US President Barack Obama and Brazil's president will try to forge stronger trade, education and innovation bonds when they meet Monday, the White House said.
They also are widely expected to discuss Brazil's interest in getting a permanent seat on a reformed U.N. Security Council and Washington's interest in getting Brazil's support for tougher sanctions against Iran and Syria, McClatchy Newspapers reported.
Obama and Dilma Rousseff, an economist making her first official visit as president, will use the 11:45 a.m. EDT Oval Office meeting to "continue efforts to grow commercial, economic, education and innovation ties between our two countries," the White House said Sunday night.
Brazil is South America's largest country in area and population, with about 200 million people. Over the past decade it has also become one of the world's fastest-growing economies -- expanding twice as fast as America's -- and is now the world's sixth largest.
It is a member of the Group of 20 finance ministers and central-bank governors from 20 major economies and is to host the 2014 FIFA World Cup soccer tournament and the 2016 Summer Olympics.
Obama visited Brazil in March 2011.
Both leaders are to participate with 33 heads of state and government, minus Cuba, in the Sixth Summit of the Americas, to be held in the Caribbean beach resort city of Cartagena, Colombia, Saturday and Sunday.
The Colombia summit's theme is "Connecting the Americas: Partners for Prosperity."
Monday's agenda is expected to include economic issues, such as trade. A free-trade agreement between the two countries has stalled, with some analysts in Washington accusing Brazil of protectionism.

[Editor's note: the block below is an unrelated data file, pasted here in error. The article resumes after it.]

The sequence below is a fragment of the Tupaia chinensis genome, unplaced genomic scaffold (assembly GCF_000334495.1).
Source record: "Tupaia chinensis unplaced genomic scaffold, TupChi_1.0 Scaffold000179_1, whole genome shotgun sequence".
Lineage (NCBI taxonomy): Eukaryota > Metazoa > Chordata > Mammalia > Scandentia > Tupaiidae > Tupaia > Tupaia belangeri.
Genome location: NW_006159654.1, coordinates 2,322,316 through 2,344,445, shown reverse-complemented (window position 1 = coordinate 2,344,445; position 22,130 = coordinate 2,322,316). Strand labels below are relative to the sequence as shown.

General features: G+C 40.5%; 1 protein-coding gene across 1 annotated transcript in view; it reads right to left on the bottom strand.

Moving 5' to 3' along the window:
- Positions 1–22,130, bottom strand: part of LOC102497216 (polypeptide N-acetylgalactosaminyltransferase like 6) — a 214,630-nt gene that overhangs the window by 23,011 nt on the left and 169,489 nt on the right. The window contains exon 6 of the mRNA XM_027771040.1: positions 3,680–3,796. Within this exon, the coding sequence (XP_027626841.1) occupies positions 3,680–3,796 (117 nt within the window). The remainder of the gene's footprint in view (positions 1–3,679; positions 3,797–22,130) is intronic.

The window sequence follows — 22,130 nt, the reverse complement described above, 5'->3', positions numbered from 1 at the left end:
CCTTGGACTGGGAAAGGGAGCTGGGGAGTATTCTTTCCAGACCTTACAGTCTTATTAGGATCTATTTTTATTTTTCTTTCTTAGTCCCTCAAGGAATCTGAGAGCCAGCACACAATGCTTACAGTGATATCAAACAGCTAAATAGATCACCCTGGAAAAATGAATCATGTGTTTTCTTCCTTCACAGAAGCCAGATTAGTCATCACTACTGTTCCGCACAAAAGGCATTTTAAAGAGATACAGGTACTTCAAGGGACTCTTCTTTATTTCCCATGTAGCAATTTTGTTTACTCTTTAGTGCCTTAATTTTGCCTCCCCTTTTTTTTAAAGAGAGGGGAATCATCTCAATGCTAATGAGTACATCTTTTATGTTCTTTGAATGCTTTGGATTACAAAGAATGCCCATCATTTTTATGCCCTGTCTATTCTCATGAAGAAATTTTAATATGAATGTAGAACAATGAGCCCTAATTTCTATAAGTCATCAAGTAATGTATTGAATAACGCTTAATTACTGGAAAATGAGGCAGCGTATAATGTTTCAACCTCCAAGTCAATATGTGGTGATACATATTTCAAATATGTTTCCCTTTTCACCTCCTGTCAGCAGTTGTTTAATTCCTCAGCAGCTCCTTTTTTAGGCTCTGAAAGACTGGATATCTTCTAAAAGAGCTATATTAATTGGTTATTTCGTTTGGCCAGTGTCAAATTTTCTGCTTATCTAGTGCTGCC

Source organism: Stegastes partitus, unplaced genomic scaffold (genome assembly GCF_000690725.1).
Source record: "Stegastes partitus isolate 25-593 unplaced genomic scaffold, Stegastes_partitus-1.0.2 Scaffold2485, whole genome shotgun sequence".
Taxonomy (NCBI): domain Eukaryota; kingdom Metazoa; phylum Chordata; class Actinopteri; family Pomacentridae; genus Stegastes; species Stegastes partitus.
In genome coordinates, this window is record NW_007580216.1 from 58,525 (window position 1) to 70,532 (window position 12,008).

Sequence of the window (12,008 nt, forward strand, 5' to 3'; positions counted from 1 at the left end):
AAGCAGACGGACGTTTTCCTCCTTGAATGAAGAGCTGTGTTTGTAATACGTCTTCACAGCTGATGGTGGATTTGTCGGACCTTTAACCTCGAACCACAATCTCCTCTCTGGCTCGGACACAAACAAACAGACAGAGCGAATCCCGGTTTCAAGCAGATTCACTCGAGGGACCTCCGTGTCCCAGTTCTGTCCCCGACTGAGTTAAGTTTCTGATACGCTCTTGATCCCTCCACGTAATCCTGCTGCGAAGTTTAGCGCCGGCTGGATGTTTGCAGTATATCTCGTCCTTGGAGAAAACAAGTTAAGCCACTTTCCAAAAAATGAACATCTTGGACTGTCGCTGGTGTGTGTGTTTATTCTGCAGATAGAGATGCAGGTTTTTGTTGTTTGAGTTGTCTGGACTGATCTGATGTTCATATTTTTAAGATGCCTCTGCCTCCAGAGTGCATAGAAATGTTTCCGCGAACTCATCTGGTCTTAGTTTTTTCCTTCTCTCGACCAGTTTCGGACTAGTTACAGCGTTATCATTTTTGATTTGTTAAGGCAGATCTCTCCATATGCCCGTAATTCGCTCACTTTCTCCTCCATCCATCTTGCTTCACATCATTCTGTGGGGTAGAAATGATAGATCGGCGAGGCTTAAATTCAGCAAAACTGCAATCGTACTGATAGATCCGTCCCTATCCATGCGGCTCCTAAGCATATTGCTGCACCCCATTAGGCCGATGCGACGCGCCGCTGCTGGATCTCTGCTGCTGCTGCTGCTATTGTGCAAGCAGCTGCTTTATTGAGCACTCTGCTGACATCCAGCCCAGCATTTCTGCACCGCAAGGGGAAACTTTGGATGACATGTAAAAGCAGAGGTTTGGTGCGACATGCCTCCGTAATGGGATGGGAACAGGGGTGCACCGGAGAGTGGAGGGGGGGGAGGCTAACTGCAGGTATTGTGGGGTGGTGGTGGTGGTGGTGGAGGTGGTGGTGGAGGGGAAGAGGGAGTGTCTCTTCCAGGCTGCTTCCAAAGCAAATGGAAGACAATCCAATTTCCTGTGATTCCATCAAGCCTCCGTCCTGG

On education, Brazil wants to expand the number of students attending top U.S. universities, Brazilian officials say.
Brazil also seeks US support in its bid for a Security Council seat.
It had hoped for an endorsement by Obama during his Brazil trip like one he gave to India, McClatchy Newspapers said, but he only expressed appreciation for Brazil's "aspiration."
At the United Nations, Brazil opposed the U.S. position on sanctions against Syria, supporting negotiation instead.
It also abstained on a UN Security Council resolution last year supporting military action in Libya.
Still, US Deputy Secretary of State William J. Burns, the highest-ranked U.S. foreign service officer, told business leaders in Rio de Janeiro last month the central theme of Obama's visit last year "bears repeating: The American people don't just recognize Brazil's success -- we root for Brazil's success."
Burns said, "Let us stand together, not as senior and junior partners, but as equal partners, joined in a spirit of mutual interest and mutual respect, committed to the progress that I know that we can make together."